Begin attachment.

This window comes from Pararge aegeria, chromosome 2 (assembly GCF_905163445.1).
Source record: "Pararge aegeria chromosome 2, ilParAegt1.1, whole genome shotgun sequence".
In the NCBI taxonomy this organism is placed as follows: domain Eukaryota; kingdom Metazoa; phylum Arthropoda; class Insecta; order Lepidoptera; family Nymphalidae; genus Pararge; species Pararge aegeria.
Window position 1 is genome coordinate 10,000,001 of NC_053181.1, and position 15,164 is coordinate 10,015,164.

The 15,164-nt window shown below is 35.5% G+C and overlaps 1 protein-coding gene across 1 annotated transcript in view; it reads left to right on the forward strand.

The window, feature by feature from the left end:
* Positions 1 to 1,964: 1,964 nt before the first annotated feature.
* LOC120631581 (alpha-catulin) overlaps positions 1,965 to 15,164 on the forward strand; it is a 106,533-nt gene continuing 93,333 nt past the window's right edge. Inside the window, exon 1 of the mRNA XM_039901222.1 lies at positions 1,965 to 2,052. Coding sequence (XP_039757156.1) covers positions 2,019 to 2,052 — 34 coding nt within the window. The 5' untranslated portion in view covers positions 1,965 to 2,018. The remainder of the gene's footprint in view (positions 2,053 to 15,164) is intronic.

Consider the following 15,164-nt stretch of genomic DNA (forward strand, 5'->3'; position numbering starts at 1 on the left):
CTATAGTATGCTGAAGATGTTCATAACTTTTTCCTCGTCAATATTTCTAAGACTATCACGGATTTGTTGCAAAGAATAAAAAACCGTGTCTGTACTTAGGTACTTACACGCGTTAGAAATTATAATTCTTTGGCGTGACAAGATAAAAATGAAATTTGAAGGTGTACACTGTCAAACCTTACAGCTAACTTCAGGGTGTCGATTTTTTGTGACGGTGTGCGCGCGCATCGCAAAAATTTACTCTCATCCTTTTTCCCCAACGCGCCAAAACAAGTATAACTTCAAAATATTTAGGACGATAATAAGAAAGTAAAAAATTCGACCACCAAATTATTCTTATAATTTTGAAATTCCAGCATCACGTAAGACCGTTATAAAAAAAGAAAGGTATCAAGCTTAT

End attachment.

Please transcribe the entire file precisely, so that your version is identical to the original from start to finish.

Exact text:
This window comes from Pararge aegeria, chromosome 2 (assembly GCF_905163445.1).
Source record: "Pararge aegeria chromosome 2, ilParAegt1.1, whole genome shotgun sequence".
In the NCBI taxonomy this organism is placed as follows: domain Eukaryota; kingdom Metazoa; phylum Arthropoda; class Insecta; order Lepidoptera; family Nymphalidae; genus Pararge; species Pararge aegeria.
Window position 1 is genome coordinate 10,000,001 of NC_053181.1, and position 15,164 is coordinate 10,015,164.

The 15,164-nt window shown below is 35.5% G+C and overlaps 1 protein-coding gene across 1 annotated transcript in view; it reads left to right on the forward strand.

The window, feature by feature from the left end:
* Positions 1 to 1,964: 1,964 nt before the first annotated feature.
* LOC120631581 (alpha-catulin) overlaps positions 1,965 to 15,164 on the forward strand; it is a 106,533-nt gene continuing 93,333 nt past the window's right edge. Inside the window, exon 1 of the mRNA XM_039901222.1 lies at positions 1,965 to 2,052. Coding sequence (XP_039757156.1) covers positions 2,019 to 2,052 — 34 coding nt within the window. The 5' untranslated portion in view covers positions 1,965 to 2,018. The remainder of the gene's footprint in view (positions 2,053 to 15,164) is intronic.

Consider the following 15,164-nt stretch of genomic DNA (forward strand, 5'->3'; position numbering starts at 1 on the left):
CTATAGTATGCTGAAGATGTTCATAACTTTTTCCTCGTCAATATTTCTAAGACTATCACGGATTTGTTGCAAAGAATAAAAAACCGTGTCTGTACTTAGGTACTTACACGCGTTAGAAATTATAATTCTTTGGCGTGACAAGATAAAAATGAAATTTGAAGGTGTACACTGTCAAACCTTACAGCTAACTTCAGGGTGTCGATTTTTTGTGACGGTGTGCGCGCGCATCGCAAAAATTTACTCTCATCCTTTTTCCCCAACGCGCCAAAACAAGTATAACTTCAAAATATTTAGGACGATAATAAGAAAGTAAAAAATTCGACCACCAAATTATTCTTATAATTTTGAAATTCCAGCATCACGTAAGACCGTTATAAAAAAAGAAAGGTATCAAGCTTAT